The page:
Battery life is one of the core problems facing today’s high tech devices. For every new feature added, more power is used, and the actual battery life of the device never really seems to improve. We are told that new breakthroughs in battery technology are just around the corner, but yet despite this, most devices use the same Lithium-ion batteries which they have used for years. But what if the solution wasn’t a better battery?
Scientists at Michigan State University have created a revolutionary new power system which they believe could change the way devices are powered. It involves the production of an innovative new kind glass of solar panel. In the past such panels have been coloured and opaque at best, but their new invention allows for the production of completely transparent, clear solar panel glass.
To do this, they created a panel which absorbs light not in visible wavelengths, but rather within the ultraviolet and infrared spectrums. “Because the materials do not absorb or emit light in the visible spectrum, they look exceptionally transparent to the human eye,” researcher Richard Lunt explains.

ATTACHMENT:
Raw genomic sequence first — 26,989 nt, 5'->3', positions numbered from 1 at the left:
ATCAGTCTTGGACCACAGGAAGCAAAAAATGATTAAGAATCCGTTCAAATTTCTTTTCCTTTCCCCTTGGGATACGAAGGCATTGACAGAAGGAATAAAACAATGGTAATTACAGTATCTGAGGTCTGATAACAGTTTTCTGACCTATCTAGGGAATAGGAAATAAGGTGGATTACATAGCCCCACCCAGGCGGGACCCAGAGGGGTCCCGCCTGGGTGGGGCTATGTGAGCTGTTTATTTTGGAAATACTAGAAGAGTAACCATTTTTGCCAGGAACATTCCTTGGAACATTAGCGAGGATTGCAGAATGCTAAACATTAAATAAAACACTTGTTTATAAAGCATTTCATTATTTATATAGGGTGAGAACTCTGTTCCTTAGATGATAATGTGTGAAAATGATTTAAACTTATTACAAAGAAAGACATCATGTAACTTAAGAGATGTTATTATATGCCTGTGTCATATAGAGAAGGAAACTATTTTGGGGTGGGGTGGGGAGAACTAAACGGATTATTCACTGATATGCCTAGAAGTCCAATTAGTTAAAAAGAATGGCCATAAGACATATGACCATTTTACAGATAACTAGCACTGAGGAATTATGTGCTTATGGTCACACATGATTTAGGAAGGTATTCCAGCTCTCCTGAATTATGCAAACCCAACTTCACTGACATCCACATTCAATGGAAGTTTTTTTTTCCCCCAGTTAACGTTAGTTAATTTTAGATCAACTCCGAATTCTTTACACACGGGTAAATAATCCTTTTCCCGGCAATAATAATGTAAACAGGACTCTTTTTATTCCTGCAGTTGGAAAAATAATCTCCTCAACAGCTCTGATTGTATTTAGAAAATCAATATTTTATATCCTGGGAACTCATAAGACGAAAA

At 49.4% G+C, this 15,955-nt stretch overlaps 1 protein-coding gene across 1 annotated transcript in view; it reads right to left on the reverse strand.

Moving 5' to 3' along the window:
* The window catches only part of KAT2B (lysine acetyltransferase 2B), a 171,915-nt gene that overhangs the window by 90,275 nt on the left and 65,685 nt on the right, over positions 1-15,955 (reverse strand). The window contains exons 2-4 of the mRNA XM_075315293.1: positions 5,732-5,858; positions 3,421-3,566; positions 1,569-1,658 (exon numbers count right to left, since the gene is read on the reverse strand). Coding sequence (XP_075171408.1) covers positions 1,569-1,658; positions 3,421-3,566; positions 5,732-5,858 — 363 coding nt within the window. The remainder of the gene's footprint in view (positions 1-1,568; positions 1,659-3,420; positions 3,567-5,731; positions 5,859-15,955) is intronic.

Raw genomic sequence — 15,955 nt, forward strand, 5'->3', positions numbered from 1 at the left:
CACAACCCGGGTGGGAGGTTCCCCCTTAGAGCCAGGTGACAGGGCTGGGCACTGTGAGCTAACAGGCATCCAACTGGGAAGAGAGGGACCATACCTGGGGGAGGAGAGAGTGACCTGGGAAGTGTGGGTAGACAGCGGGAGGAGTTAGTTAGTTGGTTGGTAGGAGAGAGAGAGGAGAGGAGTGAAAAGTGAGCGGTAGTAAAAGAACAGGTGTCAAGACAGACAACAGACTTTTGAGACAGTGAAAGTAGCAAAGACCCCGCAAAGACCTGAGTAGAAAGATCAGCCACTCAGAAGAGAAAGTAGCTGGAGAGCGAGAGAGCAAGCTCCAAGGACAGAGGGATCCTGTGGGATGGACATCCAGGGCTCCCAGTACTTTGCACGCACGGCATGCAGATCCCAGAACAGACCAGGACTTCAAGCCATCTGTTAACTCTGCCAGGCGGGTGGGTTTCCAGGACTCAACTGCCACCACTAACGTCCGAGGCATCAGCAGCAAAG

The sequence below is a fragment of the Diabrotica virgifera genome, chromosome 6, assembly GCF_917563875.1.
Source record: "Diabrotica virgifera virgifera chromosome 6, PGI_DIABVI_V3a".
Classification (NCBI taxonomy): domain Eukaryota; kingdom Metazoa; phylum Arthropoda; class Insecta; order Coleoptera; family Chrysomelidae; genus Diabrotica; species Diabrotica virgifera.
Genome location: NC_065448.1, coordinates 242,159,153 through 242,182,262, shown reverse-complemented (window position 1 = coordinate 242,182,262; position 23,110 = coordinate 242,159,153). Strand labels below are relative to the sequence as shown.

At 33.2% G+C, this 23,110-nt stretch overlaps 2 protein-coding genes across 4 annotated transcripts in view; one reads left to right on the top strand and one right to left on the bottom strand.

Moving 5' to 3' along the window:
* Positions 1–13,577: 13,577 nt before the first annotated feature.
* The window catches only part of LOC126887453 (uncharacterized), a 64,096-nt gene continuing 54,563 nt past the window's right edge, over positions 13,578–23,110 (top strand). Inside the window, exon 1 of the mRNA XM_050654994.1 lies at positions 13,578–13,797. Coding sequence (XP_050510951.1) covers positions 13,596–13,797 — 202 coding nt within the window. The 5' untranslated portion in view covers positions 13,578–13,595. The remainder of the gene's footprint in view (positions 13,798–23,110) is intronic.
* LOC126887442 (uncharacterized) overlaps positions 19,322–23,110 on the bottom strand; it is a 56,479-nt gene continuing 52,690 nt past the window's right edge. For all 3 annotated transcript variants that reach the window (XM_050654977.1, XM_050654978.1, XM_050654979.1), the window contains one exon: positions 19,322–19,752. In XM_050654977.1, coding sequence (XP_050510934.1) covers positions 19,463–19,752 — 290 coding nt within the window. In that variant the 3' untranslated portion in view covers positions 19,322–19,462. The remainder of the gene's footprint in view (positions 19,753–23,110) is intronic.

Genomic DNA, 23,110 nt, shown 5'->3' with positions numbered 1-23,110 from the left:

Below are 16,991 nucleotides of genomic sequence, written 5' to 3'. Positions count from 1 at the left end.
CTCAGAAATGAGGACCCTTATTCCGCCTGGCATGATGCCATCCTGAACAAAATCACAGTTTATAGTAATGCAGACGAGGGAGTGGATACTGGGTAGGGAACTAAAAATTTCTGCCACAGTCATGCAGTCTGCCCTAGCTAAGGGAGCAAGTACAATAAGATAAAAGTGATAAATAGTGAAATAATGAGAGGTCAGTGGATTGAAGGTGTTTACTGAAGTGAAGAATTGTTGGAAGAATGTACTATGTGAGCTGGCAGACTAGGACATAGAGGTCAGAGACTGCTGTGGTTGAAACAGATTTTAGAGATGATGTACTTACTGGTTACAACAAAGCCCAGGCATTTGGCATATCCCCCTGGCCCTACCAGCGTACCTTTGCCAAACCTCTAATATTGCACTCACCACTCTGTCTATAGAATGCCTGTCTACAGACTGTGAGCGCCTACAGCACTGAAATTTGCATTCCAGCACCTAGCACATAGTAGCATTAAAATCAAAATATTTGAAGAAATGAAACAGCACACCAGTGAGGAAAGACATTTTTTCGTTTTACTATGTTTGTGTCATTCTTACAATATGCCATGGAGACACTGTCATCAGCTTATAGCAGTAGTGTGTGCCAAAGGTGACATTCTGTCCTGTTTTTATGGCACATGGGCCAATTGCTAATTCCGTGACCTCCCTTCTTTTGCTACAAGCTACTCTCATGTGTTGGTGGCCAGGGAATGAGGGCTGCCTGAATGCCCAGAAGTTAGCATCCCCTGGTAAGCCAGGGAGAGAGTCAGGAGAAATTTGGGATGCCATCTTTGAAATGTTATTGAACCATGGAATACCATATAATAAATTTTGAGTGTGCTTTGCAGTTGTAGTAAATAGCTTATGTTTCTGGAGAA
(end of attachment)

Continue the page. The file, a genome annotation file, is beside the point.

These new panels, while not particularly efficient at this stage, could nonetheless be used in a wide range of areas. Smartphones and tablets could contain screens built from these sort of materials allowing them to generate power as they are being used, or simply recharge themselves whenever they are exposed to sunlight. This would enable these devices to have extended (or indeed infinite) battery lives, provided the panel can generate sufficient power.
Lunt goes on to explain: “It opens a lot of area to deploy solar energy in a non-intrusive way [...] It can be used on tall buildings with lots of windows or any kind of mobile device that demands high aesthetic quality like a phone or e-reader. Ultimately we want to make solar harvesting surfaces that you do not even know are there.”
While this tech has great promise, the team will need to make considerable efficiency gains in order for it to be practically viable. So unfortunately we may have to still endure flat batteries for some time to come…
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